What is Organic Architecture? 

The term organic architecture embraces a colourful variety of architectural approaches and expressions which developed in different places at the beginning of the 20th century. Pioneers such as Frank Lloyd Wright, Antoni Gaudí and Rudolf Steiner drew, each in their own way, inspiration from the principles of living nature. This often led to free and expressive forms. These where not meant as an imitation of nature, but to
support people as living and creative beings.

Within the organic movement, architecture is not only seen as an expression of culture and society, but also as something that influences the inner and outer lives of people. In this sense, the human being is seen as a physical, psychological and spiritual entity, connected to its surroundings at all these levels.

At a time in which architecture is largely dominated by economics, technical possibilities and regulations, organic architecture strives for an integral approach that also comprises ecological aspects, cultural meaning and spirituality.

Frank Lloyd Wright (1869–1959) broadened both the content and the language of organic architecture in many directions. He expanded the concept ‘organic’ to denote the relation between the building and its environment, the continuity of internal and external space and the use of building materials in accordance with their own nature.

Antoni Gaudí (1852–1926) broadened both the content and the language of organic architecture in many directions. He expanded the concept ‘organic’ to denote the relation between the building and its environment, the continuity of internal and external space and the use of building materials in accordance with their own nature.
Rudolf Steiner (1861–1925) introduced in architecture the principle of ‘metamorphosis’ that he derived from Goethe. This enabled him to express development processes that are inherent to nature, culture and the human consciousness. By contemplating these forms an awareness for interrelations and the ability to think in processes can be developed.
Louis Sullivan (1856–1924) was one of the first to introduce the concept of ‘organic architecture’. After closely studying nature, he concluded that form always follows function and made this principle the guideline for his architectural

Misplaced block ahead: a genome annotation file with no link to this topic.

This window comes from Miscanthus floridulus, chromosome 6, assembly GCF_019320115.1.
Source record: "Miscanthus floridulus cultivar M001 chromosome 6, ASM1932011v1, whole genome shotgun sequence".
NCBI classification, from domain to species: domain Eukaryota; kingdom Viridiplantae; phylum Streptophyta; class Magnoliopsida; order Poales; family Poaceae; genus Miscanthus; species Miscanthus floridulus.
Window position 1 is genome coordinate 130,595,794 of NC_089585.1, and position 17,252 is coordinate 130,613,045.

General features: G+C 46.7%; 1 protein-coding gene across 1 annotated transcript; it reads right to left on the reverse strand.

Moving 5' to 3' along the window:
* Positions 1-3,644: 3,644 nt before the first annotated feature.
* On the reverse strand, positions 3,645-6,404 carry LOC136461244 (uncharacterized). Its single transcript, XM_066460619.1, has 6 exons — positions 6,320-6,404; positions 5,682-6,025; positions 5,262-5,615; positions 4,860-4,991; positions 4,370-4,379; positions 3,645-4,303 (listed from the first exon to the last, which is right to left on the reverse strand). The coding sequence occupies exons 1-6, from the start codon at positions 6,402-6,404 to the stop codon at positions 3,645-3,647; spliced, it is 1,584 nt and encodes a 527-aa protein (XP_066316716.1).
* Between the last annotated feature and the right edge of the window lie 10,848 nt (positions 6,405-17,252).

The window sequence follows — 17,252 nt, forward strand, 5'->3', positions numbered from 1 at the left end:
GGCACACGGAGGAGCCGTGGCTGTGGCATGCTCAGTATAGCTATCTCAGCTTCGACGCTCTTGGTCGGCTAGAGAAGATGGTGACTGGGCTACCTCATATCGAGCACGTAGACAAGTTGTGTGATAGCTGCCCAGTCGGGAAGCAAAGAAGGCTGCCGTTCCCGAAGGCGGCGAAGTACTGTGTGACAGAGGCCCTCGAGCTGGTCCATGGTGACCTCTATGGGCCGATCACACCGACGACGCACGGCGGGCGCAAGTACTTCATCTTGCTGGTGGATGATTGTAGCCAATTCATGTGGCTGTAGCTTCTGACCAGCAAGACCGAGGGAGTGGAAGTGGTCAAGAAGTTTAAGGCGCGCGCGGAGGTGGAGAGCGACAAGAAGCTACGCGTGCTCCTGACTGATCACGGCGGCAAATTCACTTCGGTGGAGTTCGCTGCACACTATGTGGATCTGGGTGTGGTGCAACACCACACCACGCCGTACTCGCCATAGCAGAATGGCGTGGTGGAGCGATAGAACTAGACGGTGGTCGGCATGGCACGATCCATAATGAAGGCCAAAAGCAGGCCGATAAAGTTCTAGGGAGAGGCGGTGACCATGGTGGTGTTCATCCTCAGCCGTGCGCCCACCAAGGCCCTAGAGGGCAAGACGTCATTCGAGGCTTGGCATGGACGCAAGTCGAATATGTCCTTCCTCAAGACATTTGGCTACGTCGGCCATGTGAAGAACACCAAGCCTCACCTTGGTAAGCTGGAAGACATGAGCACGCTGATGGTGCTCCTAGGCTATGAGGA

designs. Moreover, he brought his geometrical building masses to life by means of a rich, organic ornamentation
The transformation of modernism

Organic architecture seemed to have expired at the end of the twenties. Several of its leading
pioneers such as Sullivan, Steiner and Gaudí died and in Europe the economic recession plus
the impending Second World War caused a general decline in building.

In the fifties and sixties however, organic architecture underwent an unexpected revival. It is
remarkably that some of the pioneers of the modern movement brought about this revival.
They transformed its initially rigid geometrical character into a more lively, organic direction.
In some instances, such as with Le Corbusier, this was a surprising turn, in others, such as
with Alvar Aalto and Hans Scharoun, a more gradual development occurred.

Organic architecture worldwide

During the last decades of the twentieth century organic architecture experienced a
vigorous revival. A new generation of architects was inspired by the work of pioneers such
as Wright and Steiner, but wed their ideas with local building traditions, new techniques
and their own creative impulses. In this way, a new diversity of approaches and forms of
expression have originated worldwide.

These projects constitute the central part of the exhibition. Depending on the availability
of exhibition space, a selection can be made from about 50 projects. They are presented in
the form of colour photographs, design sketches, plans, models and a concise project
description, when possible by the architects themselves.

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